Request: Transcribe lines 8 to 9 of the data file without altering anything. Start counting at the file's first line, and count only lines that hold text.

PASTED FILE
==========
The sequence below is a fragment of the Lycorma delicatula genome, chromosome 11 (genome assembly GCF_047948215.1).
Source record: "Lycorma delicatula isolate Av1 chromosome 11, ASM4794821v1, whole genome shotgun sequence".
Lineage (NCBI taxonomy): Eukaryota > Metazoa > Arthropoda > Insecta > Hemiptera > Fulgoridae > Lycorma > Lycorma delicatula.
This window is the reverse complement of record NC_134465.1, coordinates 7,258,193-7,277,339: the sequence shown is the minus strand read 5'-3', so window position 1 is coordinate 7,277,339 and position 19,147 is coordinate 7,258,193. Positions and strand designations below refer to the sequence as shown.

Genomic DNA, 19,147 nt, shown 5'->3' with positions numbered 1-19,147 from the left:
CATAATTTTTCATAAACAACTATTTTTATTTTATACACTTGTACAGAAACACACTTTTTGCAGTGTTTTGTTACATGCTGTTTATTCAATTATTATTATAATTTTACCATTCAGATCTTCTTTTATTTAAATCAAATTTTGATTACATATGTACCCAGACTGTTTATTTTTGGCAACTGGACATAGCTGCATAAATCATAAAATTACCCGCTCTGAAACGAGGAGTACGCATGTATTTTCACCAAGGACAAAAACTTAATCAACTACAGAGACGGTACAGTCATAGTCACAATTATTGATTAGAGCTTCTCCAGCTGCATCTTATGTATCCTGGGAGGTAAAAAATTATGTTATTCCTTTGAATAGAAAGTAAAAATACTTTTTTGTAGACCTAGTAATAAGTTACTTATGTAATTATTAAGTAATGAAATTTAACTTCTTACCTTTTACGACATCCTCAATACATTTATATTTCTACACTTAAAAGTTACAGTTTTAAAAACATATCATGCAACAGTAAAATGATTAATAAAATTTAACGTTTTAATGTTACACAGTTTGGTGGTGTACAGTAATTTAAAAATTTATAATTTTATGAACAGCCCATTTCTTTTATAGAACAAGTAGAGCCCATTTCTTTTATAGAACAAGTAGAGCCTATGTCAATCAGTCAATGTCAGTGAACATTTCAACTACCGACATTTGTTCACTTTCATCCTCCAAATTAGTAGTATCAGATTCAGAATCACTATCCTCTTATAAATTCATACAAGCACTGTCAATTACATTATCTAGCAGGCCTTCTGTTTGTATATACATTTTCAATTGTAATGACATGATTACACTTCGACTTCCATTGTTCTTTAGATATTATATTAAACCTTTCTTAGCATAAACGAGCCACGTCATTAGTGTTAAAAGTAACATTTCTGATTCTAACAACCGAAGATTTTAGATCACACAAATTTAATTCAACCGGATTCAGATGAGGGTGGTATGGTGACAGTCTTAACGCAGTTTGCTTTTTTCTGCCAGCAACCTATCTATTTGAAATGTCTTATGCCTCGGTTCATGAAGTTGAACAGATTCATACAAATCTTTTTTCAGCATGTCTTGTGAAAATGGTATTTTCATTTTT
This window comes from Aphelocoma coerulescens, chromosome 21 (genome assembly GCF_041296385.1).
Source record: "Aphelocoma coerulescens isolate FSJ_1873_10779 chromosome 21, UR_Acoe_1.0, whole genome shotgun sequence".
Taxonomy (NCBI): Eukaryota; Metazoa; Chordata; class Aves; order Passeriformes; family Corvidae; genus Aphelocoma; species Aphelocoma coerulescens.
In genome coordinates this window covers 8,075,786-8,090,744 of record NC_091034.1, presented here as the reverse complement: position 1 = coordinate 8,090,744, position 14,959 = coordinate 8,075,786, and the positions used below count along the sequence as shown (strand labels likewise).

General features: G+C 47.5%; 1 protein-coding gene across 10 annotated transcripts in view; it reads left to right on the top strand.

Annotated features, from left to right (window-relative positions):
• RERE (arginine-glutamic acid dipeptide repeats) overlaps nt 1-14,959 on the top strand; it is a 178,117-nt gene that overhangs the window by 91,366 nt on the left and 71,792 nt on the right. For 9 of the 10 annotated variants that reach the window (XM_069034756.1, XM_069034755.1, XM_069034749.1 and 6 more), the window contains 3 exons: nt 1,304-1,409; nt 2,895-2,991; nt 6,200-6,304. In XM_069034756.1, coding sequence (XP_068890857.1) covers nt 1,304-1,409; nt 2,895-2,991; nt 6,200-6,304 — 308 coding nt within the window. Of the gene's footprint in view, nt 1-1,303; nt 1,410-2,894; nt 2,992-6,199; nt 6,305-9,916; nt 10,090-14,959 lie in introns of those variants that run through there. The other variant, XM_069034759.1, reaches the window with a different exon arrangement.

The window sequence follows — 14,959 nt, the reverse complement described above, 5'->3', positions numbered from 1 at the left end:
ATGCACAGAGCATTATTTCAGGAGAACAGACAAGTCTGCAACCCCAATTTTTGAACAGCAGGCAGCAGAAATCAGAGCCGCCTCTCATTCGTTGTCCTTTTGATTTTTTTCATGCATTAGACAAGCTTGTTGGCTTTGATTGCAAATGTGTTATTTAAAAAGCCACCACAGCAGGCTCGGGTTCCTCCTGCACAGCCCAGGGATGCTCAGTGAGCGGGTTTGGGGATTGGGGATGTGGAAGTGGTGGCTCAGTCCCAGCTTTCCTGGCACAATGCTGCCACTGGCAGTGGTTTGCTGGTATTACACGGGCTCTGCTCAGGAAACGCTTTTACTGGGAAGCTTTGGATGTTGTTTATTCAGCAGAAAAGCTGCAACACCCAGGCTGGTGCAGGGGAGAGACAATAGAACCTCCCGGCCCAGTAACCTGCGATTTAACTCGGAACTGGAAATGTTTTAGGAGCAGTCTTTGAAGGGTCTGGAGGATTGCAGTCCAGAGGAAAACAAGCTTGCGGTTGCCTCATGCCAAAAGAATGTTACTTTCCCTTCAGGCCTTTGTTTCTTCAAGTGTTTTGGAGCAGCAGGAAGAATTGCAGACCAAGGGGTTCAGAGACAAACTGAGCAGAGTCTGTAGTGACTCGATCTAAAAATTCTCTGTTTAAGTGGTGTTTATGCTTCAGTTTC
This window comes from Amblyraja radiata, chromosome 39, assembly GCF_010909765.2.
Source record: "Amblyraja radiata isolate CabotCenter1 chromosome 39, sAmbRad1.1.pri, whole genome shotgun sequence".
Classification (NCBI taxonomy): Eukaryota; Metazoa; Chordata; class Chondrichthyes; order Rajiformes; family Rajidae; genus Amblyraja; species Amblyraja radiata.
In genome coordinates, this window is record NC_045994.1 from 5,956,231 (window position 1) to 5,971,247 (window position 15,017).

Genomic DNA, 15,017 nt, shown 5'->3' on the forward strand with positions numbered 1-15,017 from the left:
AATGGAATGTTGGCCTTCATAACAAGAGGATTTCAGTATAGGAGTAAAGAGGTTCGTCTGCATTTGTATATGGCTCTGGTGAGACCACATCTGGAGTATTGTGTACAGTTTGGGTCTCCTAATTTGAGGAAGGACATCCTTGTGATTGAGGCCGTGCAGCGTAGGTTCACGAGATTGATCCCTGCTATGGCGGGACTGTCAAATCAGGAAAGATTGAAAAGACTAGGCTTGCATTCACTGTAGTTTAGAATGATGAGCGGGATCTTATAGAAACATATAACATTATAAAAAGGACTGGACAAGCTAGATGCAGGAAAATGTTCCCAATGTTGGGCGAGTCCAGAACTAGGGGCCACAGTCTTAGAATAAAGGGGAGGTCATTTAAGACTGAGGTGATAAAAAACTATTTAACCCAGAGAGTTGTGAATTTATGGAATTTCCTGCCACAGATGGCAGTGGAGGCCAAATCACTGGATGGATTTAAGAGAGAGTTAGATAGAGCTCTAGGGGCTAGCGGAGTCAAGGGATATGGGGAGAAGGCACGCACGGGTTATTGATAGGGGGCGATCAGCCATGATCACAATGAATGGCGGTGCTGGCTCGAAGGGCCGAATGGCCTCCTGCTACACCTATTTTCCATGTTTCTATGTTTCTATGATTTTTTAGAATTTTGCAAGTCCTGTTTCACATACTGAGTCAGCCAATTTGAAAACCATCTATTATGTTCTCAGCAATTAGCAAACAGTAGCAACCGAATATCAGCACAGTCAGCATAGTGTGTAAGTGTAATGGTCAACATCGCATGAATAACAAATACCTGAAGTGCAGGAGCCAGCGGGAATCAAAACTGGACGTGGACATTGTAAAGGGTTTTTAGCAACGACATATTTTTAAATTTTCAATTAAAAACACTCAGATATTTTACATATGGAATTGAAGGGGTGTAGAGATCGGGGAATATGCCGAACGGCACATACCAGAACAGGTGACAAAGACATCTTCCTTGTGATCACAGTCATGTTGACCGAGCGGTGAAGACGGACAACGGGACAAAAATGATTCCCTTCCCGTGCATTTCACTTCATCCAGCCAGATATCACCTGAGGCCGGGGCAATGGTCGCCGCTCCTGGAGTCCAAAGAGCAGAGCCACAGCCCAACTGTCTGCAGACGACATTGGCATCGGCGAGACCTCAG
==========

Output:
Source record: "Aphelocoma coerulescens isolate FSJ_1873_10779 chromosome 21, UR_Acoe_1.0, whole genome shotgun sequence".
Taxonomy (NCBI): Eukaryota; Metazoa; Chordata; class Aves; order Passeriformes; family Corvidae; genus Aphelocoma; species Aphelocoma coerulescens.